2021 Grants for Advancing Sustainable Development Support Collaborations Locally and Globally
By Bonnie Shea, executive director of communications and marketing, Global Affairs
Seven grant projects are advancing 11 of the 17 Sustainable Development Goals to achieve a better future
The sixth annual International Connections Reception, hosted by Global Affairs on March 4, brought together the UC Davis community in an online forum to celebrate several award and grant programs, including the announcement of the 2021 recipients of Grants for Advancing Sustainable Development Goals.
This year, Global Affairs offered these grants as a part of a growing partnership with the UC Davis Office of Diversity, Equity, and Inclusion, and Sustainability office. These team-focused grants of up to $7,500 fund global and multidisciplinary programs that enhance UC Davis’ connections to the UN Sustainable Development Goals (SDGs).
The 17 UN SDGs include goals such as ending hunger, ensuring clean water, combating climate change, and eradicating inequalities. They provide a globally-recognized framework and a common language to achieve sustainable development across economic, social and environmental dimensions. This year’s seven selected projects contribute to 11 of the 17 SDGs—locally and globally—bringing together more than 20 faculty, researchers, and students from across UC Davis and collaborating institutions worldwide.
One grant was reserved for a project that is clearly focused on SDG 10.3: “Ensure equal opportunity and reduce inequalities of outcome, including by eliminating discriminatory laws, policies, and practices and promoting appropriate legislation, policies, and action in this regard.” Two grants were reserved for CAMPOS and CAMPSSAH Scholars, who have as their mission to encompass the multicultural perspectives of academic faculty in STEM as well as in the social sciences, arts, and humanities—while focusing on expanding the presence of women and underrepresented faculty in those disciplines.
2021 Grants for Advancing Sustainable Development Goals Projects
Culturally Diverse Participatory Public Plant Breeding: Supporting Farmers of the Asian Diaspora
Ga Young Chung, an assistant professor of Asian American studies in the College of Letters and Science, E. Charles Brummer, a professor of plant sciences and director of the Center for Plant Breeding in the College of Agricultural and Environmental Sciences, and Katharina Ullmann, director of the Student Farm in the Agricultural Sustainability Institute, earned a grant for their project addressing SDG 2: Zero Hunger, SDG 4: Quality Education, and SDG 10: Reduced Inequalities.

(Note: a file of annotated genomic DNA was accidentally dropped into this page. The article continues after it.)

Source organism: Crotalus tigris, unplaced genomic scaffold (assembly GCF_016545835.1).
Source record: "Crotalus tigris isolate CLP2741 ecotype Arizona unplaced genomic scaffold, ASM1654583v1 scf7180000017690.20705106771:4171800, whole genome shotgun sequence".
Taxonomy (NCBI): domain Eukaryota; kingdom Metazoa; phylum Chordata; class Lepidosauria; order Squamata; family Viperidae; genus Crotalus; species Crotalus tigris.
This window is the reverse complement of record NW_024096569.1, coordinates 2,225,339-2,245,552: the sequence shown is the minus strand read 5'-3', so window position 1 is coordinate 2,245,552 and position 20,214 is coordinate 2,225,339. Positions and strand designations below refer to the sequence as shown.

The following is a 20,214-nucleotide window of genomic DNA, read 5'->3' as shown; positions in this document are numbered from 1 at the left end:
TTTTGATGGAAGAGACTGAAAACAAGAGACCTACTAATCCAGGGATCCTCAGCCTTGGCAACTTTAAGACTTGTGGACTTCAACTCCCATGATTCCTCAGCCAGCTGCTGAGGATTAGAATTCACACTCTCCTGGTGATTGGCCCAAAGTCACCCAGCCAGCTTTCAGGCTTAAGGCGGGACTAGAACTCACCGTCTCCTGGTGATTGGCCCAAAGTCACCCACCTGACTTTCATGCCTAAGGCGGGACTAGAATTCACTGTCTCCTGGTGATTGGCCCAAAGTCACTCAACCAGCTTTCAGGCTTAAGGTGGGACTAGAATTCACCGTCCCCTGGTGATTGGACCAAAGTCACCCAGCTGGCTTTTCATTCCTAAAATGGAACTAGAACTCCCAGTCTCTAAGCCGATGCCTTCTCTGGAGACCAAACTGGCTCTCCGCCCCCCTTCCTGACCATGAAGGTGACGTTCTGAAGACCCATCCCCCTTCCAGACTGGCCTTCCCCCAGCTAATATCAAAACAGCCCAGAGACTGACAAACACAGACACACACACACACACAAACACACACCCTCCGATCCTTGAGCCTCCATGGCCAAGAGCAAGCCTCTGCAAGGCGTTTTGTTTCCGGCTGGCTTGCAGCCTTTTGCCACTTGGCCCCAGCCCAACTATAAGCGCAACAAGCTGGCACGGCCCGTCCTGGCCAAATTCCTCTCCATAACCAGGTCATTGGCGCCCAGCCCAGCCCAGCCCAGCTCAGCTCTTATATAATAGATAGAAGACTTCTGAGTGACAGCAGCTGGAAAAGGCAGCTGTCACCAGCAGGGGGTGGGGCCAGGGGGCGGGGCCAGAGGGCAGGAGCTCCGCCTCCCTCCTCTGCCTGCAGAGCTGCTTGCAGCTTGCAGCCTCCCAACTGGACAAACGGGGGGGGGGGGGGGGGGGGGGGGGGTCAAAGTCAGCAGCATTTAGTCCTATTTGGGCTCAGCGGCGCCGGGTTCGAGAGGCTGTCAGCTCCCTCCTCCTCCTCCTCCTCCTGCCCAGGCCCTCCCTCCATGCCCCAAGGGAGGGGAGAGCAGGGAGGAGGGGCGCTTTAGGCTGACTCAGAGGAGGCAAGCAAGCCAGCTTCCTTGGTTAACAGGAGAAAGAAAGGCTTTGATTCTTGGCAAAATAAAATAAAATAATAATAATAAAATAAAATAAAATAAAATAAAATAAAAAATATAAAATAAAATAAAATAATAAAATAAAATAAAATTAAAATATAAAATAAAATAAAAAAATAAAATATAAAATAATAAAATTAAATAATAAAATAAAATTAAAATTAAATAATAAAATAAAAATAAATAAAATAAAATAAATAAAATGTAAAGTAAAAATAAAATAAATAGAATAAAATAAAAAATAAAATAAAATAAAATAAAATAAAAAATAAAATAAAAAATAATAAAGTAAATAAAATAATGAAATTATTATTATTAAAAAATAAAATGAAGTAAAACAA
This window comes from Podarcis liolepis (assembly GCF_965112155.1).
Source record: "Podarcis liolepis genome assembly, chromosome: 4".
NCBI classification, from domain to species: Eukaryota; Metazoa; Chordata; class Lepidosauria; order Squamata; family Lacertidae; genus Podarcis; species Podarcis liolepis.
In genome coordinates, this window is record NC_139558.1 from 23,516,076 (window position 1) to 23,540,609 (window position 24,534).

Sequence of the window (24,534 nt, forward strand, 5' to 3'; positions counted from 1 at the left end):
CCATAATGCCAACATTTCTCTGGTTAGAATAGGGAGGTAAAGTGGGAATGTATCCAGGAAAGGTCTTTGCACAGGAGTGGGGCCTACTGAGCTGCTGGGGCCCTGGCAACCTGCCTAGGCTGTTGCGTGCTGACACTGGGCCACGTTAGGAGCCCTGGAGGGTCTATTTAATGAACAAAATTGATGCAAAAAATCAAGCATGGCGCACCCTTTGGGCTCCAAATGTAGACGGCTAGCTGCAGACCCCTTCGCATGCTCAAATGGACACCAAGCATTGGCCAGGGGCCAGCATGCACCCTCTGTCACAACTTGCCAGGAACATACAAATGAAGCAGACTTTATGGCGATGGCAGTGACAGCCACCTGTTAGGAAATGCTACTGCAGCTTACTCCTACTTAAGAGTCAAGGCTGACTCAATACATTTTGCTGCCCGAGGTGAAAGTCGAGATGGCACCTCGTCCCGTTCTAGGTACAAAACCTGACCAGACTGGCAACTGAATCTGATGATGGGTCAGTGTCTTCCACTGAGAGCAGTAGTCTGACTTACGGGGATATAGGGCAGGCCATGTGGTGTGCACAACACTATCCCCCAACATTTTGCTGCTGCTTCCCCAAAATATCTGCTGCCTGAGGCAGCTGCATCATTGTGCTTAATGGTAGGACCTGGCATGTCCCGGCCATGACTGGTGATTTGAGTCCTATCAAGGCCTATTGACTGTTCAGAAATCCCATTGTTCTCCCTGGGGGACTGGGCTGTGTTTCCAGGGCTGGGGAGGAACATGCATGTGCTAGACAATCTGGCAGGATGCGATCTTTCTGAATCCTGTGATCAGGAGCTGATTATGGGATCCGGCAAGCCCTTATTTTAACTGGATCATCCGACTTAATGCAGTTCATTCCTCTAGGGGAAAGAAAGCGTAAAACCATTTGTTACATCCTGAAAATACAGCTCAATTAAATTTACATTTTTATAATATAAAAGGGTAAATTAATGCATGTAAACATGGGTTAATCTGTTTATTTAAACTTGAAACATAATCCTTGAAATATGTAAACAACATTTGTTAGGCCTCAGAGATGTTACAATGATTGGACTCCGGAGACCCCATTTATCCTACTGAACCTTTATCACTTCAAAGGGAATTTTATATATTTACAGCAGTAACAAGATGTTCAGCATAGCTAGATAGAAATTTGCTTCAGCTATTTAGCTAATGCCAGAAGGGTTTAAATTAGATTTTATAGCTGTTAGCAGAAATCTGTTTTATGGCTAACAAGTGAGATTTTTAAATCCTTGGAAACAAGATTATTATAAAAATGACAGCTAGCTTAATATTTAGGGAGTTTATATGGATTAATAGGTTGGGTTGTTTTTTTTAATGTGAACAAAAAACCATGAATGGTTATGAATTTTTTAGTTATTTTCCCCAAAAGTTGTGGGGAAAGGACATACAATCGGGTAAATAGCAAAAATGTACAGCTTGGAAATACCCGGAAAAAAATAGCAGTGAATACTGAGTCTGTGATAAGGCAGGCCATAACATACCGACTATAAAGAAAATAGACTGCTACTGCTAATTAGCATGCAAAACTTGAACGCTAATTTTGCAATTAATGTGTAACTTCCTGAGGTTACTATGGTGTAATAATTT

The team plans to build a collaboration between UC Davis’ Departments of Plant Sciences and Asian American Studies, the UC Davis Student Farm, along with Namu Farm, a farm focused on Korean vegetables based in Winters, California, and the state’s Asian Diaspora community. Since the diets of people around the world are culturally diverse, the team hopes to build more understanding and begin to develop a public breeding program that accounts for culturally relevant foods, addresses food security, and broadens the education of UC Davis students in participating in this work.
Migrant Citizenship for Inclusive Societies
Jeannette Money, a professor of political science in the College of Letters and Science, and Gabriel ‘Jack’ Chin, the Edward L. Barrett, Jr. Chair and Martin Luther King, Jr. Professor in the School of Law, are using their grant to collaborate with colleagues Anna Boucher from the University of Sydney in Australia and Le Ahn Nguyen Long from the University of Twente in The Netherlands in pursuit of SDG 10: Reduced Inequalities and SDG 16: Peace, Justice, and Strong Institutions. Their project was selected as the one particularly focused on SDG 10.3 to ensure equal opportunity and reduce inequalities of outcome.
Knowing access to citizenship represents one important avenue for providing migrants with equal opportunity within an inclusive society, the team’s project seeks to identify and help international migrants navigate legal barriers to acquiring citizenships. The team plans to build institutional partnerships while combining theoretical and policy components to identify determinants of states’ naturalization legislation and to better understand migrant decision-making on whether or not to naturalize. These findings will helpgenerate recommendations to facilitate change and to enhance knowledge of citizenship opportunities.
Groundwater Quality and Water Security Under a Changing Climate
Jasquelin Peña, an associate professor of civil and environmental engineering in the College of Engineering and a CAMPOS Scholar, and Heather Bischel, an assistant professor of civil and environmental engineering in the College of Engineering, are teaming up with Humberto Marotta, an associate professor from Universidade Federal Fluminense in Brazil, to contribute to SDG 3: Good Health and Well-Being and SDG 6: Clean Water and Sanitation.
The international team of collaborators from across Brazil, Switzerland, and the United States is addressing water security by examining biogeochemical processes, ecosystem services, and human health in Amazonian floodplains. By studying the sources, dynamics, and concentrations of elements like arsenic, manganese, and iron in water, the team aims to help communities identify safe drinking water in addition to water wells that might become vulnerable. The research will also inform a Global Learning Seminar for students as a part of the First-Year Seminars program.
Community Mentorship Program Pilot for Radical and Relational Approaches to Inuit Food Security
Jessica Bissett Perea, assistant professor of Native American studies in the College of Letters and Science, and Maria Marco, professor of food science and technology in the College of Agricultural and Environmental Sciences, and Stephanie Maroney, postdoctoral scholar and program manager for the Mellon Public Scholars Program in the Humanities Institute, are collaborating with Aviaja Hauptmann, a postdoctoral scholar from the University of Greenland, to contribute to SDG 2: Zero Hunger, SDG 3: Good Health and Well-Being, SDG 10: Reduced Inequalities, SDG 16: Peace, Justice, and Strong Institutions, and SDG 17: Partnerships.